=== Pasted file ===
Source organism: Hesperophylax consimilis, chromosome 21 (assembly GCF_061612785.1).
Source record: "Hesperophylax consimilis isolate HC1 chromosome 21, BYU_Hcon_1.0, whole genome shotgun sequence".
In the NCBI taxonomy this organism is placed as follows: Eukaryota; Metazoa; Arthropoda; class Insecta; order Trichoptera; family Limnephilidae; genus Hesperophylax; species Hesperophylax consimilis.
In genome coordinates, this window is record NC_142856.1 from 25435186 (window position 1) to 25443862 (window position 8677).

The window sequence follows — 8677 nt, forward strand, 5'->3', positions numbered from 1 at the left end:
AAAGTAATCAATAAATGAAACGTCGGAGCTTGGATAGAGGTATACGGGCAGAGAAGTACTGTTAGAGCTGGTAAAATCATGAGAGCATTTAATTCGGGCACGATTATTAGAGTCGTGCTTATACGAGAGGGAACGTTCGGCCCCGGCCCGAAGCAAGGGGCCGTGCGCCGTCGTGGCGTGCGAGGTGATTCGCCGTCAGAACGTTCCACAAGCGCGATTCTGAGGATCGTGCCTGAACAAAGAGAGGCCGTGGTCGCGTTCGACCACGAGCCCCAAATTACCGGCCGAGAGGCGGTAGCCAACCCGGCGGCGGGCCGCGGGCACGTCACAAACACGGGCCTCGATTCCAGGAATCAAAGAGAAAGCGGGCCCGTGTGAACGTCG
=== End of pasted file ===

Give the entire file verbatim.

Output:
Source organism: Hesperophylax consimilis, chromosome 21 (assembly GCF_061612785.1).
Source record: "Hesperophylax consimilis isolate HC1 chromosome 21, BYU_Hcon_1.0, whole genome shotgun sequence".
In the NCBI taxonomy this organism is placed as follows: Eukaryota; Metazoa; Arthropoda; class Insecta; order Trichoptera; family Limnephilidae; genus Hesperophylax; species Hesperophylax consimilis.
In genome coordinates, this window is record NC_142856.1 from 25435186 (window position 1) to 25443862 (window position 8677).

The window sequence follows — 8677 nt, forward strand, 5'->3', positions numbered from 1 at the left end:
AAAGTAATCAATAAATGAAACGTCGGAGCTTGGATAGAGGTATACGGGCAGAGAAGTACTGTTAGAGCTGGTAAAATCATGAGAGCATTTAATTCGGGCACGATTATTAGAGTCGTGCTTATACGAGAGGGAACGTTCGGCCCCGGCCCGAAGCAAGGGGCCGTGCGCCGTCGTGGCGTGCGAGGTGATTCGCCGTCAGAACGTTCCACAAGCGCGATTCTGAGGATCGTGCCTGAACAAAGAGAGGCCGTGGTCGCGTTCGACCACGAGCCCCAAATTACCGGCCGAGAGGCGGTAGCCAACCCGGCGGCGGGCCGCGGGCACGTCACAAACACGGGCCTCGATTCCAGGAATCAAAGAGAAAGCGGGCCCGTGTGAACGTCG